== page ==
When Anxiety Rears its Head

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“Do not deliver the soul of Thy turtledove to the wild beast” (Psalm 74:19).

How often this has been my cry of late. “The jaws of anxiety is at my neck, Lord. Don’t let it eat me alive!”

I’m not the only one. As I look at the families around me, almost all have similar cries. The evil one is attacking our families with violence. 

I can well recognize the symbolism of the “wild beast.” He is our adversary, who prowls like a roaring lion (1 Peter 5:8). Whether depicted as a carnivorous bird (Luke 8:5,12), a striking cobra (Psalm 91:13), or a great dragon (Revelation 12:9), his mission is always to kill, steal and destroy (John 10:10). I am not ignorant of these images. 

But what about the turtledove? Why do I know so little about this gentle bird? Mentioned by the lamenting prophet (Jeremiah 8:7), the loving groom (Song 2:11,12), and even in the Christmas story (Luke 2:24), what secret does this small fowl hold?

The Hebrew word for the turtledove is “tor” for its rhythmic call “tur-tur-tur.” The Biblical species (Streptopelia turtur) spend winters in Africa and then migrate in the spring through Israel to summer breeding in Europe. Because of their gentle nature, turtledoves are easily domesticated and symbolize devotion. In the Pulpit Commentary on the Psalms, the Reverend G. Rawlinson notes how “Israel is beautifully compared to a pet dove” in this passage.  

Turtledoves mate for life and share in responsibilities. During the breeding season, the male of the species selects several options for their nest and allows the female to make the final decision. He gathers the materials while she busies herself with the building.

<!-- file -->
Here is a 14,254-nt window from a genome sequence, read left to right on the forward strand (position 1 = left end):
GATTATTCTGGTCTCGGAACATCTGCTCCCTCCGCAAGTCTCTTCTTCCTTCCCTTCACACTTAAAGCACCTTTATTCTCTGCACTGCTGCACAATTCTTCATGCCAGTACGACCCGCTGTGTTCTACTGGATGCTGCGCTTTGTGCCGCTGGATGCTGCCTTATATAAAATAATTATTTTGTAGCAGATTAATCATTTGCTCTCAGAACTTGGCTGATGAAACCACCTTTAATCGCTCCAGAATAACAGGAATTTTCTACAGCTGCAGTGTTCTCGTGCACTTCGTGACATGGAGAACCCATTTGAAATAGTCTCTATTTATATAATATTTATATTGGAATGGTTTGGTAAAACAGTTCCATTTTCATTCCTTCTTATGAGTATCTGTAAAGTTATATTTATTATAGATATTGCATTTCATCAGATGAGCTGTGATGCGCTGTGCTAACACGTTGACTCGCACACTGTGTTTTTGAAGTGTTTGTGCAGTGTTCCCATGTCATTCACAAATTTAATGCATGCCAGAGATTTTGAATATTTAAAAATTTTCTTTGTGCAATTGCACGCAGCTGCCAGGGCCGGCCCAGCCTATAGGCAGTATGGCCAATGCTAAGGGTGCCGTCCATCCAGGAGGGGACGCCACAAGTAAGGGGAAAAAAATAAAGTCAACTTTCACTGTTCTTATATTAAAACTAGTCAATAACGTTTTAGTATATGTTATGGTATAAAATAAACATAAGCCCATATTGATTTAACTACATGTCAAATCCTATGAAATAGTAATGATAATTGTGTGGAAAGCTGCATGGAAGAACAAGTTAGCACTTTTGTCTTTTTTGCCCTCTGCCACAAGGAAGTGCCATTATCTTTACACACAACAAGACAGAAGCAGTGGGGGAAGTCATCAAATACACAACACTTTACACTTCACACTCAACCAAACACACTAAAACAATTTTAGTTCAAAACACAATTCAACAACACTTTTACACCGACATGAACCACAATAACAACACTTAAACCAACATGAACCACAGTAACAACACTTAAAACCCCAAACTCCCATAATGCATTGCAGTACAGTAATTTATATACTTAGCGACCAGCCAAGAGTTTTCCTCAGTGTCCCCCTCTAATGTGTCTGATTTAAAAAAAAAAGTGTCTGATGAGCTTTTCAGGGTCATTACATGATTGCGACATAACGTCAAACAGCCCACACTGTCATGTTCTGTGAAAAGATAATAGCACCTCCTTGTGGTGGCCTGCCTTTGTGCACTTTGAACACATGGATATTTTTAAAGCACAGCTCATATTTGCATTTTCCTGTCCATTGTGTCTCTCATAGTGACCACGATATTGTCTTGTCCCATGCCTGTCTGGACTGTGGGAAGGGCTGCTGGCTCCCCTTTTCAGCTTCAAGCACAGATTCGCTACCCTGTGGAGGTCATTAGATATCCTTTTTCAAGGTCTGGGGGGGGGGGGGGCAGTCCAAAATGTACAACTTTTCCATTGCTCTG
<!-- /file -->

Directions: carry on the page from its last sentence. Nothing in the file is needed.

How tender to ponder upon our position as pet dove of the King. We are encouraged to look at these birds of the air, how they “do not sow, neither do they reap, nor gather into barns, and yet (our) heavenly Father feeds” them (Matthew 6:26). As His own turtledove, He dotes on and protects us as a unique treasure. 

I do not know a pet owner who would not protect their precious pet to the fullest extent of their humanity. How much more shall our Father Who is in heaven do for us (Matthew 7:11)? We are His beloved turtledoves. 

But we are more than birds in a palace aviary. We are His bride (Revelation 21:9), and this match is for life. Nothing can separate our everlasting union. No one can sever us from His fiercely devoted love (Romans 8:39). His love coo repeats continuously in our ear, “I will not in any way fail you nor give you up nor leave you without support. I will not; I will not, I will not in any degree leave you helpless nor forsake nor let you down or relax My hold on you! Assuredly not! (Hebrews 13:5b AMP)

He is a Bridegroom Who grants me options but lets me decide. He is a Husbandman Who gathers what I need but allows me the joy and accomplishment to watch the growth. So is it not natural to assume that He will also be the One on Whom I can ask to deliver my soul from the evil one? 

Yes, and I will believe.